Please scan the last stanza of "Frost at Midnight" (detect the feet and the stress patterns within those feet).  See below: Here is the stanza: Therefore all seasons shall be sweet to thee,Whether the summer clothe the general earthWith greenness, or the redbreast sit and singBetwixt the tufts of snow on the bare branchOf mossy apple-tree, while the nigh thatchSmokes in the sun-thaw ; whether the eave-drops fallHeard only in the trances of the blast,Or if the secret ministry of frostShall hang them up in silent icicles,Quietly shining to the quiet Moon.

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I have scanned the paragraph as you have asked.

I am mostly familiar with iambic pentameter, which is when a poem has ten syllables per line, with the stress on every other syllable.

Sonnets (fourteen-line poems) by Shakespeare, Petrarch, Spenser, etc., were written in iambic pentameter.

In your poem, if I have counted correctly, it appears to me that all the lines expect one have ten syllables per line, with a stress on the second of the two syllables.

For instance, refer to the first line of the paragraph:

Therefore all seasons shall be sweet to thee

The stress lies on: -fore, sea-, shall, sweet, thee.  The stress does not follow words, but syllables. There are times (as with the first two listed above) that the first syllable is paired with part of the following word, or part of a word is joined with the word following it.

So "Therefore" has two syllables, and "-fore" is stressed. The next foot is "all sea-" and "sea-" is stressed. The second half of "season" (-son) is the first syllable of the next foot: "-sons shall."

There -fore / all sea- / -sons shall / be sweet / to thee

This continues up until the line below.

Smokes in the sun-thaw ; whether the eave-drops fall

This sentence does not follow the pattern. Now, this is written some time between the end of the 18th Century into the middle of the 19th Century. Coleridge was one of the two poets who are considered the forerunners of the Romantic literary movement in England.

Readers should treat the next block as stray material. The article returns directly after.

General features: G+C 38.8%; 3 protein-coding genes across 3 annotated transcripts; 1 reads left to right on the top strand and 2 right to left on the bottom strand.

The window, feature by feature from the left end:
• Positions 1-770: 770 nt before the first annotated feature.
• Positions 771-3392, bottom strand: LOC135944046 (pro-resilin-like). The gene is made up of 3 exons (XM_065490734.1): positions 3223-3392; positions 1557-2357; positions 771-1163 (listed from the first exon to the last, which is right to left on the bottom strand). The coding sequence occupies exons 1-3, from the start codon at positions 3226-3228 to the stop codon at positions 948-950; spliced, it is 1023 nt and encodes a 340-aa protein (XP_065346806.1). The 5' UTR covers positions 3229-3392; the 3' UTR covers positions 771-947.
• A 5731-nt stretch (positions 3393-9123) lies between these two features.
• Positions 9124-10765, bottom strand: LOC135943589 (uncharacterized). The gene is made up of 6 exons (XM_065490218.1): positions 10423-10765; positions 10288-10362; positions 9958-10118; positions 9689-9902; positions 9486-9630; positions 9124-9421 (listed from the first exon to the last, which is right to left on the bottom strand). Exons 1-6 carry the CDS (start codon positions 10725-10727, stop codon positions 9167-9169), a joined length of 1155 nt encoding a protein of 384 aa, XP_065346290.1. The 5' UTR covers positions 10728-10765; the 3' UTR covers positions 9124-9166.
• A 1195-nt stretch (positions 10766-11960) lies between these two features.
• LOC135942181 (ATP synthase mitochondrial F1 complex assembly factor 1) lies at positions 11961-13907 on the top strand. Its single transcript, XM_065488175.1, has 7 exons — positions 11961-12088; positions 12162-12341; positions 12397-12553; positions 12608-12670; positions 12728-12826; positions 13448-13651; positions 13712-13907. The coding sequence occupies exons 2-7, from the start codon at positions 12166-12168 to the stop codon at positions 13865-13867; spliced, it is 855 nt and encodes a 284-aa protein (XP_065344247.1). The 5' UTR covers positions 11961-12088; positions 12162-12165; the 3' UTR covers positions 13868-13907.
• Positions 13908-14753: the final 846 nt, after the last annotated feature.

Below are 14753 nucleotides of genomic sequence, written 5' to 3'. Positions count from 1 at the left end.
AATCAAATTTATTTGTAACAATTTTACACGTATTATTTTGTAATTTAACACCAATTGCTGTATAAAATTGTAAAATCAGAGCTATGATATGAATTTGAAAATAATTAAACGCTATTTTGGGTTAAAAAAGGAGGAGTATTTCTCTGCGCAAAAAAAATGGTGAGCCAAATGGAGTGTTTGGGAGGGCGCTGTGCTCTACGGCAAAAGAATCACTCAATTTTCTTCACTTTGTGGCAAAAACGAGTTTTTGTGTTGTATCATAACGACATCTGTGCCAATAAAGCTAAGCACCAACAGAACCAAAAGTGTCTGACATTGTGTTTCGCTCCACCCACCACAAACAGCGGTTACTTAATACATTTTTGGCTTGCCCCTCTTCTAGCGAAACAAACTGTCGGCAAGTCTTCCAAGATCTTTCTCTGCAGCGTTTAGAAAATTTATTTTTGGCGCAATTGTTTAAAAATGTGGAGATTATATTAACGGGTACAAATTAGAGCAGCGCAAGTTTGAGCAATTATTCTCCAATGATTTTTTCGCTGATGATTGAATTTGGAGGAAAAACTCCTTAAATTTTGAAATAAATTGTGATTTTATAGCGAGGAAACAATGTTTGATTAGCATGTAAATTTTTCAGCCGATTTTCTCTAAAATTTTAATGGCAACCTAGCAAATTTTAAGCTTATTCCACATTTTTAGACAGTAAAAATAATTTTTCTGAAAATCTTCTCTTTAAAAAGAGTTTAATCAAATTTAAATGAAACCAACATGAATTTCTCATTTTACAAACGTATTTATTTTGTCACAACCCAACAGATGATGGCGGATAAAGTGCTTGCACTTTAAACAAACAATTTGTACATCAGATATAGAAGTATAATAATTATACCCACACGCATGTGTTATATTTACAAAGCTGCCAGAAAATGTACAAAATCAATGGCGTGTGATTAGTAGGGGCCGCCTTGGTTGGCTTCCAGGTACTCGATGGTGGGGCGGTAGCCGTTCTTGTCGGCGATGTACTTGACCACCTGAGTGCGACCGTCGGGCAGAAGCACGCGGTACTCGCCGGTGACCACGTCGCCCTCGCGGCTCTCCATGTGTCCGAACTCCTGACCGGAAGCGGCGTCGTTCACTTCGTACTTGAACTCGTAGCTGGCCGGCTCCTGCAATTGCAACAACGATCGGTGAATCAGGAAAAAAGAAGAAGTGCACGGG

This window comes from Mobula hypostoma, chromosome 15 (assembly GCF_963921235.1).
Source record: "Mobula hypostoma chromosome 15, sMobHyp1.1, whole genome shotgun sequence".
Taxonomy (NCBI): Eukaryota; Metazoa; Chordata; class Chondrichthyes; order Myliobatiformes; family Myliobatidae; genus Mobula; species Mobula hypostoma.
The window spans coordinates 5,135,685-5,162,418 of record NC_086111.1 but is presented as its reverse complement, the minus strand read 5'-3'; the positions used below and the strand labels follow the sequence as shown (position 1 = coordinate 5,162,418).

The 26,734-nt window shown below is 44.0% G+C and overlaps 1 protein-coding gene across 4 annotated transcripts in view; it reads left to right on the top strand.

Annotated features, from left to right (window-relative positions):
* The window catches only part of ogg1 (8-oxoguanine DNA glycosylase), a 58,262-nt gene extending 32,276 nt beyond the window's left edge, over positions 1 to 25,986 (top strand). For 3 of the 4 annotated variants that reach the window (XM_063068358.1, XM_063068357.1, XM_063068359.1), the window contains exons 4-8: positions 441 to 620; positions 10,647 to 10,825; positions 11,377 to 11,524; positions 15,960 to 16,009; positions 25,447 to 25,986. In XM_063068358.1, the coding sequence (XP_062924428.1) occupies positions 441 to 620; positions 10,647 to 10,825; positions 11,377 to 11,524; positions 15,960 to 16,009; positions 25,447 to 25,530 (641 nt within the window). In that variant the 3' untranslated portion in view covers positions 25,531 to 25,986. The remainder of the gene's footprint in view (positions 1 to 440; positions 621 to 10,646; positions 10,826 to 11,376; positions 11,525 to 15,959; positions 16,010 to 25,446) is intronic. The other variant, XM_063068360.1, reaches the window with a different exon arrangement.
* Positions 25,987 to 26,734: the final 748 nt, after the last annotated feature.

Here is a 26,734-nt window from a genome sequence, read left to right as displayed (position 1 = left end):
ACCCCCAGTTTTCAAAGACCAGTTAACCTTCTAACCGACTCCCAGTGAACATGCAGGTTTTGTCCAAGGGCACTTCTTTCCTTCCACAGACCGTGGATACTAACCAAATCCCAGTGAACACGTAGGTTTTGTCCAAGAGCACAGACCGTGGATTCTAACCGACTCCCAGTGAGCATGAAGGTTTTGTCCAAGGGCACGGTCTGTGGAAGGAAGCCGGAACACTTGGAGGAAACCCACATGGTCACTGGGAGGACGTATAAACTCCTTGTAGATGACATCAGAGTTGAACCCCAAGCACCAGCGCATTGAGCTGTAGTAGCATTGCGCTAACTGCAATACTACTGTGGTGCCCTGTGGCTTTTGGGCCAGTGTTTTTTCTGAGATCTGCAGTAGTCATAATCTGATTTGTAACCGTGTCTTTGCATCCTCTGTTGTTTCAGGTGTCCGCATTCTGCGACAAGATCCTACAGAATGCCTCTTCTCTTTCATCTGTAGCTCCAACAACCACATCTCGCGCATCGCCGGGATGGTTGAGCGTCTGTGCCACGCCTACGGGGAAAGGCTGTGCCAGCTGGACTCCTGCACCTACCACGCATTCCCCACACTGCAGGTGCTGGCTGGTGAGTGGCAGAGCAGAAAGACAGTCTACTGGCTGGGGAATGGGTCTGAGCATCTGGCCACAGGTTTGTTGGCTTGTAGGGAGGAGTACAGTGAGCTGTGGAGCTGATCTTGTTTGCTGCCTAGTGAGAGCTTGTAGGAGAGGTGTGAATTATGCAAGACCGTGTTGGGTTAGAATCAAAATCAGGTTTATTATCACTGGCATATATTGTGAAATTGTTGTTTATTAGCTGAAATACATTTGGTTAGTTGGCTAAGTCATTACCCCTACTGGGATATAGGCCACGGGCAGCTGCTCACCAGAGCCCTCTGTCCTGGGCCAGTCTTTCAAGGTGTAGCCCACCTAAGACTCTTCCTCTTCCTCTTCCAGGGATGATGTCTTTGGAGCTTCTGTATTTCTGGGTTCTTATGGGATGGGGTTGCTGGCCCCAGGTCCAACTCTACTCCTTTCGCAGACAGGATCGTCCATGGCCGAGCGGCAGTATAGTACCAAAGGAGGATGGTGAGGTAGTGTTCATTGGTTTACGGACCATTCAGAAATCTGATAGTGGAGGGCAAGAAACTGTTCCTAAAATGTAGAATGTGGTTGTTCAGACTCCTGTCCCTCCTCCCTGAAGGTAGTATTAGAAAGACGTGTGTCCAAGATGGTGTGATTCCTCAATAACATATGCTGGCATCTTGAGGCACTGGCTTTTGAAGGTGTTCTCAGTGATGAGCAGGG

I mention this only because poets (Shakespeare is a perfect example—and Coleridge as an English writer would have been influenced to some extent) would sometimes write in iambic pentameter, but some lines would have ten syllables, some would have eleven, and others might only have nine. The "irregular" numbered "feet" did not dominate the poem, but they were there.

For instance, in Sonnet 29, Shakespeare's third line is not written in iambic pentameter:

And trouble deaf heaven with my bootless cries,

It is possible to surmise that the line shown above (from "Frost at Midnight") simply does not fit the pattern because Coleridge wanted to say something specifically that would not fit with the prescribed number of syllables.

Sometimes poets (and song writers—who write poetry to music) will add a word and rush two syllables together to "fit." Consider the word "o'er." This is pronounced "or" (a one-syllable word), but actually means "over," a two-syllable word. So perhaps Coleridge intended that when the poem was read, one of the two-syllable words would be "rushed" or "pushed" together.

Considering the possibility that Coleridge purposely chose a different number of syllables, I am unable to chart the line which has eleven syllables. To make it fit into the ten syllable pattern (with a stress on the second syllable), "whether" would need be said quickly—seeming the only place where such a "rush" can be used and the line not only still make sense, but be able to hold onto the rhythm presented in the other lines as well.

Smokes in the sun-thaw ; whether the eave-drops fall

spoken "Smokes in / the sun / -thaw whether / the eave- / drops fall"

The only other possibility I can perceive might be that the foot "-thaw whether" might be an "anapest" (three syllables, with stress on the last), considered a "trisyllable" (whereas iambs are "disyllables").

I hope this is of some help.

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